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Executive commits to opening Magee medical school next year

The pledge was contained in the New Decade, New Approach deal that saw powersharing restored at Stormont.


A ward at the Royal Liverpool University Hospital, Liverpool.

A ward at the Royal Liverpool University Hospital, Liverpool.

A ward at the Royal Liverpool University Hospital, Liverpool.

Fresh plans for a medical school at Ulster University’s Magee campus have been given the go-ahead by the Stormont executive.

The long-delayed proposals for a graduate entry medical school were approved by ministers at their meeting on Monday. The first intake of students will be in September 2021, when places for 70 students will be offered.

The plan was included in the New Decade, New Approach deal that saw the restoration of the devolved government in January.

Deputy First Minister Michelle O’Neill announced the move at Stormont’s daily coronavirus briefing.

“I’m pleased to announce today that the executive has agreed to establish a graduate medical school at the Magee campus in Derry,” she said.

“Plans will be progressed which will allow the first student intake of 70 in September 2021.

“This is a hugely important investment decision for the North West.”

Ms O’Neill highlighted that the move came after other executive funding commitments for the Derry and Strabane city deal and the inclusive future fund targeting unemployment in the region.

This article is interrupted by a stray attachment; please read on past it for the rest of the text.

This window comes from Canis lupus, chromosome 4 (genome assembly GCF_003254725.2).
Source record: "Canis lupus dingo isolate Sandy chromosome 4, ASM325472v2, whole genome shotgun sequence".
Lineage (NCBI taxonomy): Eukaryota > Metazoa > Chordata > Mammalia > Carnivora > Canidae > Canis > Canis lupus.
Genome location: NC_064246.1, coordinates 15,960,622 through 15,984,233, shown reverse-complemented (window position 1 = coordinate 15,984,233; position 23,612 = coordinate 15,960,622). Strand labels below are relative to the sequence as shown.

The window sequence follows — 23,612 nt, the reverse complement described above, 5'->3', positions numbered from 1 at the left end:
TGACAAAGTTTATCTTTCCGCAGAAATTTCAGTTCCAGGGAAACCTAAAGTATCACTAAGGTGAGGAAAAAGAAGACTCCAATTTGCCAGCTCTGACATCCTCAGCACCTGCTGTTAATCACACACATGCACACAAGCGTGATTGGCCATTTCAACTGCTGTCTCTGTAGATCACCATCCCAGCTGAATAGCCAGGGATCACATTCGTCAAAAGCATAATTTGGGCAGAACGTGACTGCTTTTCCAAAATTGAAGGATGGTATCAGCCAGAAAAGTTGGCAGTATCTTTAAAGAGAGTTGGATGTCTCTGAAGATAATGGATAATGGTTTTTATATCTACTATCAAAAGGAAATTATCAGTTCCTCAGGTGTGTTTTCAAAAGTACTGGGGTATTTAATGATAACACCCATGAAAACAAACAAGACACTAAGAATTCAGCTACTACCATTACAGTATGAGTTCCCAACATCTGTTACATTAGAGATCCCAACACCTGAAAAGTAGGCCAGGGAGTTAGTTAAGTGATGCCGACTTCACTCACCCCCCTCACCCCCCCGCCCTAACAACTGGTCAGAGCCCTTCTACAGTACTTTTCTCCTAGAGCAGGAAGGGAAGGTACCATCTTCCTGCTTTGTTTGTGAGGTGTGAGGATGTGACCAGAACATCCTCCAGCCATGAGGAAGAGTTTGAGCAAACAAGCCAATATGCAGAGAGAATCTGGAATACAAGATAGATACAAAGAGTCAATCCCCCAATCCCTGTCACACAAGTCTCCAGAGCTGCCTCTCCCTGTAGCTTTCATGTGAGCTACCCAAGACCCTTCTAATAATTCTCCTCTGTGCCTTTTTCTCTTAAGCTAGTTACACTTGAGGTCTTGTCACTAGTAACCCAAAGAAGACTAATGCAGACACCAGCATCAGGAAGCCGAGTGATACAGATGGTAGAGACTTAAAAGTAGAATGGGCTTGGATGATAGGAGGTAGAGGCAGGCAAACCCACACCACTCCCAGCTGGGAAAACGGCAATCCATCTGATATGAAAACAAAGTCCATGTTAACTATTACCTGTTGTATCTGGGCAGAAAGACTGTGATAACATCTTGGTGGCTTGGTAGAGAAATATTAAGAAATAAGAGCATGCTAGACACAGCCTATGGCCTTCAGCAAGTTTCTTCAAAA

“It will greatly improve and prove to be instrumental in the regeneration of the region, and will help to support also our health service who we much rely on at this point and also into the future,” she added.

Plans to open a graduate entry medical school at Magee in 2019 were scuppered by the collapse of Stormont in January 2017.

SDLP leader and Foyle MP Colm Eastwood welcomed the move to recommit to the project, but he said firm guarantees were now required.

“During the negotiations to restore power sharing, I made it a personal priority to secure not just a political commitment to the expansion of Magee but resource for developing the medical school,” he said.

“That was critical to SDLP support for the Executive. I welcome the statement from the First Ministers recommitting to university expansion in Derry today.

“What people here need is more than warm words or restated promises. We need a guarantee from the Executive and from Ulster University that the first students will enrol starting in September 2021 and we need to see a plan for university expansion beyond that. The medical school is the first step, not the end product.

“I will work constructively with all parties to deliver on the potential of our university. Providing young people with the opportunity to study, work and make a life for themselves here is a priority for me. Today’s news must be something genuinely new, rehashing previous commitments or announcements will not be enough.”